Prevalence data published by Moon et al. [3] on diabetic retinopathy (males 12.6% to 15.1%, females 14.7% to 17.4%) and nephropathy (males 8.6% to 12.9%, females 8.1% to 11.8%) for the same time period were considerably higher than Hungarian rates in 2018 (retinopathy: males 0.94%, females 1.00%; nephropathy: males 1.72%, females 1.36%).
In conclusion, our study has proved that analysing data collected by observing strict inclusion criteria (pharmaceutical prescription rates, ICD codes) on a large representative cohort, including patient registers or real world health insurance claims data can provide the most relevant and reliable information that may significantly contribute to efforts aimed at lowering the economic and societal burden of a given medical condition.



No potential conflict of interest relevant to this article was reported.


The research was financed by the Thematic Excellence Program 2020-Institutional Excellence Sub-programme/National Excellence Sub-program of the Ministry for Innovation and Technology in Hungary, within the framework of the Biomedical Engineering and 2nd thematic programme of the University of Pécs (Code: 2020-4.1.1-TEP2020). The funders had no role in study design, data collection and analysis, decision to publish, or preparation of the manuscript.

Table 1.
National patient numbers reported under codes identifying types of non-insulin dependent diabetes mellitus and health insurance costs in Hungary, in 2018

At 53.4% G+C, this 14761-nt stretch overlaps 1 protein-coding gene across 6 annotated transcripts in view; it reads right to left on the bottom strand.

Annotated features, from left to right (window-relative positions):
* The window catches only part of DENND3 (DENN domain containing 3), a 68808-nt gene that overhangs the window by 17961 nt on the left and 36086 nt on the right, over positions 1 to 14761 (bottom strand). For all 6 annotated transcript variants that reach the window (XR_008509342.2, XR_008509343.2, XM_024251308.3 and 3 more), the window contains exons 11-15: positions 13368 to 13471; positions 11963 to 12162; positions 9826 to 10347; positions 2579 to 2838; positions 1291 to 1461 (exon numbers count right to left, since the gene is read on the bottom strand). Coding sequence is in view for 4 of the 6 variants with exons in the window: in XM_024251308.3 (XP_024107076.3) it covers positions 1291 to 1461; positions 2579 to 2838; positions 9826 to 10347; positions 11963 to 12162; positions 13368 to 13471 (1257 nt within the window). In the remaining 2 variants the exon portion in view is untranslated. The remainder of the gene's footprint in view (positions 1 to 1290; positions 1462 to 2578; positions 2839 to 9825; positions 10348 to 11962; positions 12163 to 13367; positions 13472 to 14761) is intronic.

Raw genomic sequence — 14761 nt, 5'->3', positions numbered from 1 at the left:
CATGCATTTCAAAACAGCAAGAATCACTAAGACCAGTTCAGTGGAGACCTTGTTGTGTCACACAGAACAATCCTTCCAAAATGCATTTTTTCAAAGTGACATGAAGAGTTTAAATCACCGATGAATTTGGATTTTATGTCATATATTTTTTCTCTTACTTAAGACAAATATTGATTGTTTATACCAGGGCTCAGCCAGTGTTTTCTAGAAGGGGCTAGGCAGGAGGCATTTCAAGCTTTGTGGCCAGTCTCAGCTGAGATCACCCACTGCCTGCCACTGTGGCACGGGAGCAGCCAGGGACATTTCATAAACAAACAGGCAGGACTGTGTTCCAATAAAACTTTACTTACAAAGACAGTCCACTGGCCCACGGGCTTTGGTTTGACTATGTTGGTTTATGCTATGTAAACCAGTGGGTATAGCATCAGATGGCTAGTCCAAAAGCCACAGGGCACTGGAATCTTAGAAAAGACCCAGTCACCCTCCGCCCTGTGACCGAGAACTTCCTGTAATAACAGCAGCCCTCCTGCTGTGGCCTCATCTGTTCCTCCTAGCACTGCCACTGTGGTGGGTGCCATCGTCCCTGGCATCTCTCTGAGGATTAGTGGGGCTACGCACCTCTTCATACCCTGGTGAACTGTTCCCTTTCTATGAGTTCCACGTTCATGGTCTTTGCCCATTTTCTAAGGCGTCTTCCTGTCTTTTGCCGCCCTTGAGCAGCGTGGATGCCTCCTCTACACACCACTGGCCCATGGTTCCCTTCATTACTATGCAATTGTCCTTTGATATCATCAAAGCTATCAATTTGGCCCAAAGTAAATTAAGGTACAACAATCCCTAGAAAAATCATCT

Type of care E11.4 Non-insulin dependent diabetes mellitus with neurological complications
G63.2 Diabetic polyneuropathy
Patient numbers (persons) Costs, USD Patient numbers (persons) Costs, USD
General practice care 40,323 664,253 91,550 1,582,830
Specialised home care 47 15,076 74 21,333
Patient transport 263 11,521 434 22,816
Outpatient specialist care 42,447 964,137 90,365 2,621,930
Care home residential care 71 4,444 157 10,051
Laboratory diagnostics 18,738 71,130 24,992 14,213
CT, MRI 111 11,573 398 36,570
Acute inpatient care 671 285,489 0 0
Chronic inpatient specialist care 71 19,820 1 2,887
Cost of pharmaceuticals 35,057 9,640,287 88,826 19,199,863
Cost of medical aids 7,093 532,638 4,624 1,011,102
Total - 12,220,369 - 24,523,596

Adapted from National Health Insurance Fund Administration of Hungary [7].

USD, United States dollar; CT, computed tomography; MRI, magnetic resonance imaging.


1. International Diabetes Federation. IDF diabetes atlas 9th ed. Brussels: IDF; 2019 [cited 2021 May 13]. Available from: https://www.diabetesatlas.org.